Appleton Man Gets 14 Years for Armed Robbery of Credit Union

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APPLETON, WISCONSIN – Matthew D. Krueger, United States Attorney for the Eastern District of Wisconsin, announced that Xengxai Yang (age: 21), formerly of Appleton, was sentenced to 14 years in federal prison for his role in a credit union robbery. Following a bench trial in October 2020, Senior United States District Judge William C. Griesbach found Yang guilty of Armed Bank Robbery, Brandishing a Short-Barreled Rifle During a Crime of Violence, and Possession of a Short-Barreled Rifle. On February 4, 2021, Judge Griesbach imposed the following sentences:G

COUNT CRIME SENTENCE
One Armed Bank Robbery 48 months in prison
Two Brandishing a Short-Barreled Rifle During a Crime of Violence 120 months in prison, consecutive to other counts
Three Possession of a Short-Barreled Rifle 48 months in prison, concurrent with Count One

After Yang completes his 168-month sentence, he will be on supervised release for a total of five years.

Court records revealed the following. On March 15, 2019, Yang entered a federally insured credit union on the west side of Appleton, Wisconsin. Yang wore a black plastic theater mask, sunglasses, and a black hooded sweatshirt with the hood up and his head covered. As he approached the counter, Yang pulled out a short-barreled shotgun and demanded money from the teller. Yang held the tellers at gunpoint while they gave him the money in their cash drawers. Yang placed the money in a bag and used cable ties to restrain two of the employees. Yang then left the credit union on foot. Officers with the Appleton Police Department apprehended Yang about a block away and recovered over $10,000 in cash. Yang admitted robbing the credit union, telling an Appleton detective, that he “decided to try something new today, so I robbed a bank.” The rifle used during the robbery had a barrel of 9.5 inches and was illegal for Yang to possess.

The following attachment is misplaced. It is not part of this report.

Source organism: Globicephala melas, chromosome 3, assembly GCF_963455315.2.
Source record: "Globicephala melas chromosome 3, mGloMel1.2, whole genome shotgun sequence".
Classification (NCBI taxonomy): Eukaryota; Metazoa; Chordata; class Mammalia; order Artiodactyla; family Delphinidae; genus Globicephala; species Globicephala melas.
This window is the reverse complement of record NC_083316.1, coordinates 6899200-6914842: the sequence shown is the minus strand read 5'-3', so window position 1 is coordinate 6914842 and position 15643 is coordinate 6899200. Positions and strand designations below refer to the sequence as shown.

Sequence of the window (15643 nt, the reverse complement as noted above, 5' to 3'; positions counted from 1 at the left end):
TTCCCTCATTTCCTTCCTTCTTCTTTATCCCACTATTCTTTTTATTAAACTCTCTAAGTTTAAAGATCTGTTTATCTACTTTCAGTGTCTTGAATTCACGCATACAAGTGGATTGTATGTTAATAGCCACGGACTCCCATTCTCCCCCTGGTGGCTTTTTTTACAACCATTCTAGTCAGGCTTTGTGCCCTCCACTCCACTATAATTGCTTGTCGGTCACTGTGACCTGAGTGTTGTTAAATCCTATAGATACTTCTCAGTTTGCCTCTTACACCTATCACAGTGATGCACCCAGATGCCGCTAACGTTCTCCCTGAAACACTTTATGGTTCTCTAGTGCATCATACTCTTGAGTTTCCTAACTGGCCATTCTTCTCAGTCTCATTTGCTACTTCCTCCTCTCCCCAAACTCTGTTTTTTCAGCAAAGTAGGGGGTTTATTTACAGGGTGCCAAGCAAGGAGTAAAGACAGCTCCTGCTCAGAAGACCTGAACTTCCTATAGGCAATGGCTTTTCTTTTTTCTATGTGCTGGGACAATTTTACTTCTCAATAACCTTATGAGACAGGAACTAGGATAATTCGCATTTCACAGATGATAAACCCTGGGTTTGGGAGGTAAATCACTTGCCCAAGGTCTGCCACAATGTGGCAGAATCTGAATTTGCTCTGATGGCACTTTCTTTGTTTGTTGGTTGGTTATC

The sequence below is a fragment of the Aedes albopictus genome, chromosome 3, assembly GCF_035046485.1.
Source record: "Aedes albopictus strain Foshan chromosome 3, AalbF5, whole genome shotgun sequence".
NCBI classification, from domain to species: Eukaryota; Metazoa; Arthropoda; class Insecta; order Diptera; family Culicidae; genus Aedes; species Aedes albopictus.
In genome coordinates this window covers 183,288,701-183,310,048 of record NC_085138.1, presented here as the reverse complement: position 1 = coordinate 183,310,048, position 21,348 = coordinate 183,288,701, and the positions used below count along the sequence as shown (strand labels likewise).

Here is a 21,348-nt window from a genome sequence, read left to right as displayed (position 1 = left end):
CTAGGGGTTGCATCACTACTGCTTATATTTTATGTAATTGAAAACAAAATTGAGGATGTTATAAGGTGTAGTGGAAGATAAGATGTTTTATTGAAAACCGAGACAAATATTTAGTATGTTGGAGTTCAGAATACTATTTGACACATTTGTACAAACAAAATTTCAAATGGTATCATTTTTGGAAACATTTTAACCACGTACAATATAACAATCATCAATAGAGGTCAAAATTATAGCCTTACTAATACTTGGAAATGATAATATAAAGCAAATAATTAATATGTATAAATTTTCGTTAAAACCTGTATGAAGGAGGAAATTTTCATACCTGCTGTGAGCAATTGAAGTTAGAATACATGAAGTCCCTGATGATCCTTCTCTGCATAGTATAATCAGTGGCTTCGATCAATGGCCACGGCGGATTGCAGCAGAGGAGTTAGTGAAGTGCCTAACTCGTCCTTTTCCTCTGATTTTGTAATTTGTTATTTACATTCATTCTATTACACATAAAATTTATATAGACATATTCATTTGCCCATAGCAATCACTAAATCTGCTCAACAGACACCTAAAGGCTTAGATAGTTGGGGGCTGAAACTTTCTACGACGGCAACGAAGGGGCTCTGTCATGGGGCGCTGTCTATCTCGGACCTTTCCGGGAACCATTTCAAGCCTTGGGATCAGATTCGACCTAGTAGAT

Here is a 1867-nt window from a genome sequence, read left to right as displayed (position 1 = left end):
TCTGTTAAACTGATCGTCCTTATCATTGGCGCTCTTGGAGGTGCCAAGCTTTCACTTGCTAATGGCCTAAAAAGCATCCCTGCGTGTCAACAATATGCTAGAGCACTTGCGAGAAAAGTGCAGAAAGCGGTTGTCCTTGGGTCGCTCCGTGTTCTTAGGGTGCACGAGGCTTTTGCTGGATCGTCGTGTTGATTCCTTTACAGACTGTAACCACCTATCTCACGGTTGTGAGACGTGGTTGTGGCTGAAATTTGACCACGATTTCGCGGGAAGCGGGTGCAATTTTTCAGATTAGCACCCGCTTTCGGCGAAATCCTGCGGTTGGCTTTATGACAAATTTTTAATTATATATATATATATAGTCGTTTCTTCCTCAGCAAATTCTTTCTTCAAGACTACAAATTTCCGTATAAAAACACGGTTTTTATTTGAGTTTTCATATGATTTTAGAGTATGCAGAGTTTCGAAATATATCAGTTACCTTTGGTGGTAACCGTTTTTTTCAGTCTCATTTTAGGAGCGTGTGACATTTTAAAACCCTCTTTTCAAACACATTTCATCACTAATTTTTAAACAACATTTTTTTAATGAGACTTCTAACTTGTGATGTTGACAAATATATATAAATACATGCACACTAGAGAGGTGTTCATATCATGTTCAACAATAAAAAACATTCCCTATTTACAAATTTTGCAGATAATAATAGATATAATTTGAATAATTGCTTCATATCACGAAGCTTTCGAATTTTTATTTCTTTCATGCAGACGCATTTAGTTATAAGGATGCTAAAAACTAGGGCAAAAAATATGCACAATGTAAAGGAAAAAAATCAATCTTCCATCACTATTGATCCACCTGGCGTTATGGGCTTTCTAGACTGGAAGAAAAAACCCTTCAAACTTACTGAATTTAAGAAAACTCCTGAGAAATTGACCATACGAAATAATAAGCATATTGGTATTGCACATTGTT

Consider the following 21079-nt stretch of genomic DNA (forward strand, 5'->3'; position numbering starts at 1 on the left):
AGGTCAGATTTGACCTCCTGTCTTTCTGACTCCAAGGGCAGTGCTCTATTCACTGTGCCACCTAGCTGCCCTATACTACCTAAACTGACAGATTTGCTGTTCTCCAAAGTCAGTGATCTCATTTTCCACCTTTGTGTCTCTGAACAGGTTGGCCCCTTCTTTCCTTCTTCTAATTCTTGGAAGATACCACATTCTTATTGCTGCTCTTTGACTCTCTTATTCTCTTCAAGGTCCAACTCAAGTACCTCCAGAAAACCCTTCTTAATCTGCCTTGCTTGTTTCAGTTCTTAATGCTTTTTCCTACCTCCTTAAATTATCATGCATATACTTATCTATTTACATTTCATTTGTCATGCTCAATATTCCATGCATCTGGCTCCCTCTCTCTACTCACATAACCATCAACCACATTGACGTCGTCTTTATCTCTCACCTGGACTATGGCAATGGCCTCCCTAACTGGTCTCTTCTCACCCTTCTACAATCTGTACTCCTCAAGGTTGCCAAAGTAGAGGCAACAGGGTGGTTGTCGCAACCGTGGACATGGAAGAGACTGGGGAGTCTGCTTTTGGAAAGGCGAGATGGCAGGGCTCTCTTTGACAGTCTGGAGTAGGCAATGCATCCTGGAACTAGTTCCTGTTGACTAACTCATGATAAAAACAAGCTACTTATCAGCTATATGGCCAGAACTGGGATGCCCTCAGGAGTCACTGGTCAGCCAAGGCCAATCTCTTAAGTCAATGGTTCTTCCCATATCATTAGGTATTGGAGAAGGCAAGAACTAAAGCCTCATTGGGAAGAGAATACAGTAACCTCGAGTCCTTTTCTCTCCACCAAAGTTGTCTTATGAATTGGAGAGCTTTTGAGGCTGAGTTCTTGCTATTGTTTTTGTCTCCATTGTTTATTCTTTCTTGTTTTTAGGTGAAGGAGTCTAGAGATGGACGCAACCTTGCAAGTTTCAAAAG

In sentencing Yang, Judge Griesbach noted the serious nature of the offense. Chief Judge Griesbach noted that the offense was “bizarre” in light of a lack of previous criminal history, but also stated “no civilized society can tolerate this.” Judge Griesbach pointed out the tremendous impact the offense had on the credit union employees and the need for the sentence to reflect that trauma. Judge Griesbach also observed the need to deter others who might consider similar actions.

The Appleton Police Department investigated the case. It was prosecuted by Assistant United States Attorney Andrew J. Maier.

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